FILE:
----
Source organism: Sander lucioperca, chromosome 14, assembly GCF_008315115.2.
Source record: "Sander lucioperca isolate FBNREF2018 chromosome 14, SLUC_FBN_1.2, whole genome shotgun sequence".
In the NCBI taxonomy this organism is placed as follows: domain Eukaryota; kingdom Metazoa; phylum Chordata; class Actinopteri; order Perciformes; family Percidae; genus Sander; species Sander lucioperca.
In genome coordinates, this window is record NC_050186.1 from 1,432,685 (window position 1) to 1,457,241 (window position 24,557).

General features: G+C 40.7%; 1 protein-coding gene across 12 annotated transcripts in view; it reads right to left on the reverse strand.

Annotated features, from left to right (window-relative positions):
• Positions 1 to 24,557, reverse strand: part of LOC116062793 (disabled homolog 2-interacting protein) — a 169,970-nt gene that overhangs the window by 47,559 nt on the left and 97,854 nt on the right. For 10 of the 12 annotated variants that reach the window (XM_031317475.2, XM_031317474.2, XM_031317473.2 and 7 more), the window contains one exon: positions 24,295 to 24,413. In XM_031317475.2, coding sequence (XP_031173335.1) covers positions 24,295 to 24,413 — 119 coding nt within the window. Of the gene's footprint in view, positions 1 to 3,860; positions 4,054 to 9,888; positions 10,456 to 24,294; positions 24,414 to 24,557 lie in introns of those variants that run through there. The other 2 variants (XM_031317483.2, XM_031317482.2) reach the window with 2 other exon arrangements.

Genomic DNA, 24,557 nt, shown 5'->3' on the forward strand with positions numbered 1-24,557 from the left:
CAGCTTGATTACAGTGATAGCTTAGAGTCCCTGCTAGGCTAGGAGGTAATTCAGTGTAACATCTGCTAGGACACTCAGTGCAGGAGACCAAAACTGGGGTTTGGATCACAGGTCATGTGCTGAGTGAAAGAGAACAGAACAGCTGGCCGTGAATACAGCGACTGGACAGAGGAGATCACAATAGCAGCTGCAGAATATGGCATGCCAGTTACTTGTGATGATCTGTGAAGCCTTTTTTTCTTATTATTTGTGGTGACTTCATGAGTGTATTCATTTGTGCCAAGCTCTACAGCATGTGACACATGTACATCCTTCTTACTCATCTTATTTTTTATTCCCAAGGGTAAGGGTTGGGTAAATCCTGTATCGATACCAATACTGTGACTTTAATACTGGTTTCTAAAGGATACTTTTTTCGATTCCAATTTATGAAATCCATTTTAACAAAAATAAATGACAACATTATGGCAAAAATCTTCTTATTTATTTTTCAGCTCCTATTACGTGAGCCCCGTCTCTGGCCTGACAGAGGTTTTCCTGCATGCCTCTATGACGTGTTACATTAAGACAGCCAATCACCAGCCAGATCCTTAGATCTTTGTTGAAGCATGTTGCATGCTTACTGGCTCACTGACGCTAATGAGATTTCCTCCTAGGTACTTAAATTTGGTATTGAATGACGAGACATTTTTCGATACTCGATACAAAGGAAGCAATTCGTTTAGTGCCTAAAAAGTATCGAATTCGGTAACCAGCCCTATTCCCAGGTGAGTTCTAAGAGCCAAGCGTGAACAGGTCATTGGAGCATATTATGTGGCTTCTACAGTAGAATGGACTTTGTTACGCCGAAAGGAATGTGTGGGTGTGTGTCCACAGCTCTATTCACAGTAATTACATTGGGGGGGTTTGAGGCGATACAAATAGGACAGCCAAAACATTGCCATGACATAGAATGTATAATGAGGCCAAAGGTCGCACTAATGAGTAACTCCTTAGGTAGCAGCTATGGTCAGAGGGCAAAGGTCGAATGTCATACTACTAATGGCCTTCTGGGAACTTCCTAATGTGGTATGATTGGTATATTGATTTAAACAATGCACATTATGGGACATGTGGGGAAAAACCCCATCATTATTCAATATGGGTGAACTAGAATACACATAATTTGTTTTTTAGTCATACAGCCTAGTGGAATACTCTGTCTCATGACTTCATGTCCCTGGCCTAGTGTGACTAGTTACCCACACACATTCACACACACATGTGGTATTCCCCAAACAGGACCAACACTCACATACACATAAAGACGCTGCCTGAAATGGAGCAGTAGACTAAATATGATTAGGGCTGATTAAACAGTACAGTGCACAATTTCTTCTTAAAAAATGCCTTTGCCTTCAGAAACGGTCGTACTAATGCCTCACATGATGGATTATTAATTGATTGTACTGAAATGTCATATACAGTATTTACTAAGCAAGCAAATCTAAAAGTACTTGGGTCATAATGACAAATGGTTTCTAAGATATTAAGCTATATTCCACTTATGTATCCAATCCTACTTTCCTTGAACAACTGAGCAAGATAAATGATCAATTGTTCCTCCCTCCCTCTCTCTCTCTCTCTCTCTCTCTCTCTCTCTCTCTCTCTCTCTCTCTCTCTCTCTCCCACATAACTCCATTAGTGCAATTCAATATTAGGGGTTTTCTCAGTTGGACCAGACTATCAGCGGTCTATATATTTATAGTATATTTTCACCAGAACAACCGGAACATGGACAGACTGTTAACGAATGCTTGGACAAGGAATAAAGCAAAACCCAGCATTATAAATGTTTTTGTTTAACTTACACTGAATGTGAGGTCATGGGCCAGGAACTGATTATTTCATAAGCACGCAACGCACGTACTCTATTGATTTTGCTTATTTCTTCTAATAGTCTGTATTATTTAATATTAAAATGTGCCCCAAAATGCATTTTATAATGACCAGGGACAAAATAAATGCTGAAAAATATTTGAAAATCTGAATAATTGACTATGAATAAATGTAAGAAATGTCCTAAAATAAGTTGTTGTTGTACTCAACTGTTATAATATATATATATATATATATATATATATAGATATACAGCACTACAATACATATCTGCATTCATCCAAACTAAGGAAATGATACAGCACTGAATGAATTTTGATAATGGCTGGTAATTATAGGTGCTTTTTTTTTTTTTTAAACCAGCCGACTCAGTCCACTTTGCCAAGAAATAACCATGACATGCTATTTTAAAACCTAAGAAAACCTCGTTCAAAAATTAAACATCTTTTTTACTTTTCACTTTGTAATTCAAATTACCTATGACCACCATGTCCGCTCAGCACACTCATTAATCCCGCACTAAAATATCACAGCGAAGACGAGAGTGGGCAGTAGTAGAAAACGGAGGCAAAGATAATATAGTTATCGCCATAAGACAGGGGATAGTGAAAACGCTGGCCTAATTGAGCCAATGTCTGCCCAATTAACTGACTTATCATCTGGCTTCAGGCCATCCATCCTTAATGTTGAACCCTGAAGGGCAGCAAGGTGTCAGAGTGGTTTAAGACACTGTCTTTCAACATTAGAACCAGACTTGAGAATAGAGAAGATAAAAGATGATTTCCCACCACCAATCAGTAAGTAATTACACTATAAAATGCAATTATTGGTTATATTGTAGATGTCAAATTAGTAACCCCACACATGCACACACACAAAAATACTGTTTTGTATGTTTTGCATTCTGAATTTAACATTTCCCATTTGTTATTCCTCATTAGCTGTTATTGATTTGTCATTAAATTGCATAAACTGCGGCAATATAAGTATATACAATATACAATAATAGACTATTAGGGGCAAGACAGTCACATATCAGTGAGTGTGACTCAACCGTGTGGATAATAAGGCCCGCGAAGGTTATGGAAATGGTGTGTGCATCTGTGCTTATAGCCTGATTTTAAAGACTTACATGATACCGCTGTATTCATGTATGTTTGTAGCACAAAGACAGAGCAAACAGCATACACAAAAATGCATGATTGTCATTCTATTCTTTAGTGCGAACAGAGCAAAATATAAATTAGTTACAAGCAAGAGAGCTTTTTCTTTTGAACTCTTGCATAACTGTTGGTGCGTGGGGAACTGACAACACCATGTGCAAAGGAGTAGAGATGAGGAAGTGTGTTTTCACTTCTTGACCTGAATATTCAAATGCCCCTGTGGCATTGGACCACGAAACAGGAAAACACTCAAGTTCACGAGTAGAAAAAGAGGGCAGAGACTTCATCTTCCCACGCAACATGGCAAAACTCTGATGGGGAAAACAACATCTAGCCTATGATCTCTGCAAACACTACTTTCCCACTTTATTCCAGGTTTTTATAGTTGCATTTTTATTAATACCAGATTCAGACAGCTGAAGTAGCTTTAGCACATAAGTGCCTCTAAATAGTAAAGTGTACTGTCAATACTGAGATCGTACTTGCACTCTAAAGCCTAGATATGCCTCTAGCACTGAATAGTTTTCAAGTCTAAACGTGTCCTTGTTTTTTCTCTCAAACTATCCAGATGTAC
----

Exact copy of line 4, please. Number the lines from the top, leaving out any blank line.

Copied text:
In genome coordinates, this window is record NC_050186.1 from 1,432,685 (window position 1) to 1,457,241 (window position 24,557).